I also just think we see the name differently, being named California to me can be taken more than one way, and if we take it as an idea rather than the geographic place I see little difference from FL and AL. California can be just as much of an idea as those places if you look at it that way. In the end I think it's funny that we always argue over this though because in reality there's very little difference in how we'd actually approach most projects. I too prefer the real adventure types of attractions and there would be more of that if I were in charge of DCA certainly, but I think there is room for the less than perfectly themed attractions, because it provides a variety of types of entertainment that a theme park also needs. Maybe the park should be renamed if so many people feel that if California is in the name it means the whole park needs to be that rigidly tied to the geography. If that's really the problem, then they should just change the name. But whatever the name becomes, I still think the name needs some connection to the idea of California.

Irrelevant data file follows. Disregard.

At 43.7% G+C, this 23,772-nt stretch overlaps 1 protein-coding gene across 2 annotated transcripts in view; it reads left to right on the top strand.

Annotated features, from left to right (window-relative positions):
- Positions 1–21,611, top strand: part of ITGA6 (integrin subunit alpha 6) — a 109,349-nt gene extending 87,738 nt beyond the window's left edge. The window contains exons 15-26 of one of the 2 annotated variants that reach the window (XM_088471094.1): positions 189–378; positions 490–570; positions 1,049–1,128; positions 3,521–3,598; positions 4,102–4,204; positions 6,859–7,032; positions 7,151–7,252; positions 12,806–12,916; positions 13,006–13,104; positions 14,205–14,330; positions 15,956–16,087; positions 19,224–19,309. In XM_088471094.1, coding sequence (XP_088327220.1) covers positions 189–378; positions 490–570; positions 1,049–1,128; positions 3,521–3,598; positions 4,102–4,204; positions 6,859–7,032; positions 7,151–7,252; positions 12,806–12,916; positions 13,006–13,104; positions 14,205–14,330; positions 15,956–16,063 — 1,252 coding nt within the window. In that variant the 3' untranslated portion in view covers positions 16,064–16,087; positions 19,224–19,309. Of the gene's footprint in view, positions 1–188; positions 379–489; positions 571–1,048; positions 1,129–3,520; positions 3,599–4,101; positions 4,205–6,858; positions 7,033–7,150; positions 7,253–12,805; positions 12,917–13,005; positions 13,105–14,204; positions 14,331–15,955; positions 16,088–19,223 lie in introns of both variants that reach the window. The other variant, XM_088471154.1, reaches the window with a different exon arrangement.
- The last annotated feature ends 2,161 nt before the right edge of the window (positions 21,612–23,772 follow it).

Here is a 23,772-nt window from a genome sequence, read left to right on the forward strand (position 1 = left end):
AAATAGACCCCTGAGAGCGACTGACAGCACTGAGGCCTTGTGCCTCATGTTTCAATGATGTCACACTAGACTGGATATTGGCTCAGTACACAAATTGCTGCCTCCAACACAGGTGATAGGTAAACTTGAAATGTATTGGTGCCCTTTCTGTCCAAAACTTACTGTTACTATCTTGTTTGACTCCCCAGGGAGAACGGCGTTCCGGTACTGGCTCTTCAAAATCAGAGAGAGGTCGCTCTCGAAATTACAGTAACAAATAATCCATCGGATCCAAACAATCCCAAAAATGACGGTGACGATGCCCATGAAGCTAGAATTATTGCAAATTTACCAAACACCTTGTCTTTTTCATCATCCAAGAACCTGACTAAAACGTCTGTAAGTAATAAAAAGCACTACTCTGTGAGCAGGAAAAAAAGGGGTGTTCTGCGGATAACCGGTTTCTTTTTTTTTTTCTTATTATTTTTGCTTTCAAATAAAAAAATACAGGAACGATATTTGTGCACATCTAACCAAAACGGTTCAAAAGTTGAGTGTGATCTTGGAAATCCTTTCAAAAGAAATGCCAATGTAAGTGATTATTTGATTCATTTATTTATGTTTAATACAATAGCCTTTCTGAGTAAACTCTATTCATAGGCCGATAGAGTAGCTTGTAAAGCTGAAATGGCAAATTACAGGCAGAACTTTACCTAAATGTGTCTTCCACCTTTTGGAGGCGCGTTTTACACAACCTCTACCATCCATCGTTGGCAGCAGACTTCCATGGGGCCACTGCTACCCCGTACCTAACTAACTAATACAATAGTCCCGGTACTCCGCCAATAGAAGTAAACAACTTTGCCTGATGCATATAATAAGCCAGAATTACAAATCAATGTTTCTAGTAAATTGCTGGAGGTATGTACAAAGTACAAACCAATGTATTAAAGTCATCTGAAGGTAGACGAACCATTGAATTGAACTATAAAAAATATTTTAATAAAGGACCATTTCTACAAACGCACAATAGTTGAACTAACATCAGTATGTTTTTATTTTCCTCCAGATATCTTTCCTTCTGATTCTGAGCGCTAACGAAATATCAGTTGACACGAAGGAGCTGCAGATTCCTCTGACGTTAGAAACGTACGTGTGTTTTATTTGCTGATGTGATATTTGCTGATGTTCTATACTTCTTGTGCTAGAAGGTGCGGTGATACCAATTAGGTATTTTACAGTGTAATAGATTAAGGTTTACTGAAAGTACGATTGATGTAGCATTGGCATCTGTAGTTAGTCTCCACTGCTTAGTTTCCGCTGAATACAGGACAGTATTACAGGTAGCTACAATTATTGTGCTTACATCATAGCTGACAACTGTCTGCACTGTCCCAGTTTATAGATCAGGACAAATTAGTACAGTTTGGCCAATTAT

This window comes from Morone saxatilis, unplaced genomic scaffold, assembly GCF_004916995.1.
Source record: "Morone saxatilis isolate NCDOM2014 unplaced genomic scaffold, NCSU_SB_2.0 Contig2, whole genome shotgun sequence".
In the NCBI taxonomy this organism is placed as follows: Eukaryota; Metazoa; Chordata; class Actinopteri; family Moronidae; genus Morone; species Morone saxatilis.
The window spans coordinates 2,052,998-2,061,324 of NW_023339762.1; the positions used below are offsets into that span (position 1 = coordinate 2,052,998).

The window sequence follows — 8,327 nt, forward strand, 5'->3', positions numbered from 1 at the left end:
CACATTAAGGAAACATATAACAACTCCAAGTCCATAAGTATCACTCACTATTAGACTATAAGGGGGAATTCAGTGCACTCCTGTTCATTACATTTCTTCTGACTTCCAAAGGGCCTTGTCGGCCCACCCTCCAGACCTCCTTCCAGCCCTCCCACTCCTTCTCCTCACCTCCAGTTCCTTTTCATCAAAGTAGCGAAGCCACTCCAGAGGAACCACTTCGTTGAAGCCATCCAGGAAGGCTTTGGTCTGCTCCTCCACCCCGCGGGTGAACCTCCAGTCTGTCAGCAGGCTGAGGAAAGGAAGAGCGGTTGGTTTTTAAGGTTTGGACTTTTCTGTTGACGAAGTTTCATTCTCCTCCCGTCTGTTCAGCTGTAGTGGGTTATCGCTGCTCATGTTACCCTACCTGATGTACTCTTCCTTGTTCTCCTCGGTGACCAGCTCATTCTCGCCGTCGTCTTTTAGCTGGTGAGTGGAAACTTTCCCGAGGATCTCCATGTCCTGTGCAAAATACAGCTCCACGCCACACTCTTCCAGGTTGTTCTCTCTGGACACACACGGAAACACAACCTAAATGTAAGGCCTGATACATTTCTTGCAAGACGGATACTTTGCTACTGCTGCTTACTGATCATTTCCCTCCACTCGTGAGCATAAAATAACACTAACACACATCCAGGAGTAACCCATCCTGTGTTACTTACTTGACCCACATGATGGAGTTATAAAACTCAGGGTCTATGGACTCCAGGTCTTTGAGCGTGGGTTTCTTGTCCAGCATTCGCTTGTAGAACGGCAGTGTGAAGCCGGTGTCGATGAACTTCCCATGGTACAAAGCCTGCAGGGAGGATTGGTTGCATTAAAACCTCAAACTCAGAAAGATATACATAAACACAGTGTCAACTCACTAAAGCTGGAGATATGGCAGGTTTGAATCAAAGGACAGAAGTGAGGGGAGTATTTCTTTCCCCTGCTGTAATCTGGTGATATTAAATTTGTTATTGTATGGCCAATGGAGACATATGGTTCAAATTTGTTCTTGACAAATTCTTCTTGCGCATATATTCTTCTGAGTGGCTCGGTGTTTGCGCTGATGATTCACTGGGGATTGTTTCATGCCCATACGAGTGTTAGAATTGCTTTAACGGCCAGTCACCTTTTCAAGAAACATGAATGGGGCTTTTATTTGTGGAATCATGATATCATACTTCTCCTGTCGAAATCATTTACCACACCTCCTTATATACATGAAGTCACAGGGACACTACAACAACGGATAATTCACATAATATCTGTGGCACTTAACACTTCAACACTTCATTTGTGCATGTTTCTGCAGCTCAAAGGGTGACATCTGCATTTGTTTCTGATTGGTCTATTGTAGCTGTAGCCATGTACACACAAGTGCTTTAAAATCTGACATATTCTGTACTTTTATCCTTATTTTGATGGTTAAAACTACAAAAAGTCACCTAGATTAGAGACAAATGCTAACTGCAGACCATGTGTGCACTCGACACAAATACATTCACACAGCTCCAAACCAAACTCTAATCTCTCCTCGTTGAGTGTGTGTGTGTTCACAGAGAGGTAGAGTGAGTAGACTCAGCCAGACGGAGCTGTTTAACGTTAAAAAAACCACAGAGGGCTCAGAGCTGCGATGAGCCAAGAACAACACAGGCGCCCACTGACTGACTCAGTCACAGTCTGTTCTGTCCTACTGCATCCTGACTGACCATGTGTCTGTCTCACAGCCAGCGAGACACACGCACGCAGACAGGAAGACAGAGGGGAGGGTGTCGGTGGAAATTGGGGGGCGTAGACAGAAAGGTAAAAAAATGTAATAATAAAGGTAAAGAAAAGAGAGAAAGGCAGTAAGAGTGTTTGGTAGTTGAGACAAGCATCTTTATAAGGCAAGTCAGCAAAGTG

The Mickey audience is not made up of people; it has no racial, national, political, religious or social differences or affiliations; the Mickey audience is made up of parts of people, of that deathless, precious, ageless, absolutely primitive remnant of something in every world-wracked human being which makes us play with children’s toys and laugh without self-consciousness at silly things, and sing in bathtubs, and dream and believe that our babies are uniquely beautiful. You know…the Mickey in us.
    -Walt Disney

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    Re: Walt Disney; Paradise Pier; & The Circle of Life